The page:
The simplicity and reach of digital tools like Facebook, Twitter and e-mail make it easier for marketing departments to lay people off and do more with less. And even the most highly paid professionals are using technology to trim their payrolls, like the neurologist I heard about who fired his stenographers and now saves $20,000 a year by using voice-recognition software to dictate his notes into Microsoft Word. Indeed, the coming digitization of healthcare records will slash costs as promised, but thousands of paper-pushers will lose their jobs in the bargain.
Amid talk of recovery, then, a critical question remains: Where will the decent-paying jobs of the future come from? I am not heartened much by the minor — and quite possibly temporary — improvements we have seen in the job market. After all, underemployment is the real issue here. Some are crossing their fingers that a new bubble, perhaps something akin to the technology and housing booms that floated the economy out of its previous doldrums, will come to the rescue. And yet, an argument can be made that we are in the midst of a new bubble already. With record-low interest rates in the United States, the dollar has become the currency-of-choice for investors aiming to snap up appreciating assets. These speculators are driving up the value of commodities in ways that defy common sense and should give secured lenders pause.
The price of a barrel of oil, for example, is up nearly 70% this year despite plummeting consumption and the discovery of massive new reserves. Meanwhile, speculators have driven up the price of gold to over $1,100 an ounce — this, even as the actual use of gold, either in manufacturing processes or in the moribund jewelry business, is way down. Is gold a store of value — or a measure of desperation? But at least an ounce of gold is an ounce of gold. There is now serious talk about an investment market in diamonds, even though the quality of individual gemstones is both variable and subjective. When such schemes are in the air, one might as well ask the shoeshine boy for a stock tip.
Speculation is helping to drive up the stock market and spur hopes for an imminent recovery, but the reality is that the economy actually is resting on an asset bubble that could burst at any moment. These commodities, now so overpriced, happen to be the stuff manufactured goods — the collateral upon which many secured lenders make their loans — are made of. Forced to overpay for these raw materials, manufacturers are now raising their prices and overvaluing their inventories. Meanwhile, “70% off” is the new “50% off,” lured only by truly margin-busting discounts, the “aspirational” shopper has become the “desperational” shopper. Deflation is real a possibility. When this latest bubble pops, secured lenders that made loans based on today’s outsized valuations will suffer.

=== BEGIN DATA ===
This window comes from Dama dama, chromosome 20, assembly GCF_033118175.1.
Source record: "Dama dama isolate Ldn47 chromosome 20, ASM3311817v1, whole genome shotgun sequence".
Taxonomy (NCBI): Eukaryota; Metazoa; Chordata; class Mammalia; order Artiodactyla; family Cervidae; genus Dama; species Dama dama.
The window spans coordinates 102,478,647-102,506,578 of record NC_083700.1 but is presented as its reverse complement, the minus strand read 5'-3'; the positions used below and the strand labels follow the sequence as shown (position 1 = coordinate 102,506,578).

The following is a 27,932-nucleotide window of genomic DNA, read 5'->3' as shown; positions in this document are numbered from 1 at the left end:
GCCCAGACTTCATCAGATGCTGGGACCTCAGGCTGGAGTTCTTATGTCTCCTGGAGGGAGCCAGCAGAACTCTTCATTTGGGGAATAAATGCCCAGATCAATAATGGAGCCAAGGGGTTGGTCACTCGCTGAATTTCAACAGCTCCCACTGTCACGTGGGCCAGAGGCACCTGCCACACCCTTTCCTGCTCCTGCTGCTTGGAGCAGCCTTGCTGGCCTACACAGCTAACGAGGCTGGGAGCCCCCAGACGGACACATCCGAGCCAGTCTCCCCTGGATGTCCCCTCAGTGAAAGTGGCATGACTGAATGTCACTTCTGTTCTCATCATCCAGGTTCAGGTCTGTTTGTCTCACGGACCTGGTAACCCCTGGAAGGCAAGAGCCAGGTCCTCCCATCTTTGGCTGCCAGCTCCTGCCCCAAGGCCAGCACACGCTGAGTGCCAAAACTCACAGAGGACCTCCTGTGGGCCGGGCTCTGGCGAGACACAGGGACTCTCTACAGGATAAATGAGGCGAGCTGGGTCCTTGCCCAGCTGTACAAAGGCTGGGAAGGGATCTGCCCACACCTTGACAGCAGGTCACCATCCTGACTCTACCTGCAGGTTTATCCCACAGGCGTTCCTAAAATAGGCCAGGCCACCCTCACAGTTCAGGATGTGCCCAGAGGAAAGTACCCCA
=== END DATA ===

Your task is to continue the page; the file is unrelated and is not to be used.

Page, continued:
Compulsive hoarders might be unable to change their ways, but the rest of us, whether consumers, commodities traders or secured lenders, ought to recognize the simple reality that business cannot defy the basic law of gravity: What goes up must come down. The old paradigm was one in which it was widely assumed that the value of just about everything — lumber, home prices, oil, retail goods, the Dow — could somehow defy this basic law, ad infinitum.
That kind of “normal” will not return until prices have reset to a lower level so that they can again begin their inevitable rise. We must also find answers to some basic questions: How can we revitalize traditional industries such as manufacturing in ways that bring back good jobs? What are the growth industries of the future, and what can we do to promote them? What does a reasonable and sustainable consumer-spending culture look like, and how can we start moving toward that goal?
As they make new loans, secured lenders should think carefully about these dynamics. Tomorrow, after all, will have little in common with the go-go days of, say, 2005. (Indeed, we will be lucky to avoid a still-possible double-dip scenario.) All of this does not have to be interpreted as terrible news. After all, there are always great opportunities in times of turmoil. Taking advantage of them, however, will take the kind of discipline, diligence and, above all, realism that was lacking back in the days of irrational exuberance.
Welcome to the new normal.
Stevan Buxbaum is executive vice president of Agoura Hills, CA-based Buxbaum Group, a North American liquidator and appraiser of retail and wholesale inventories.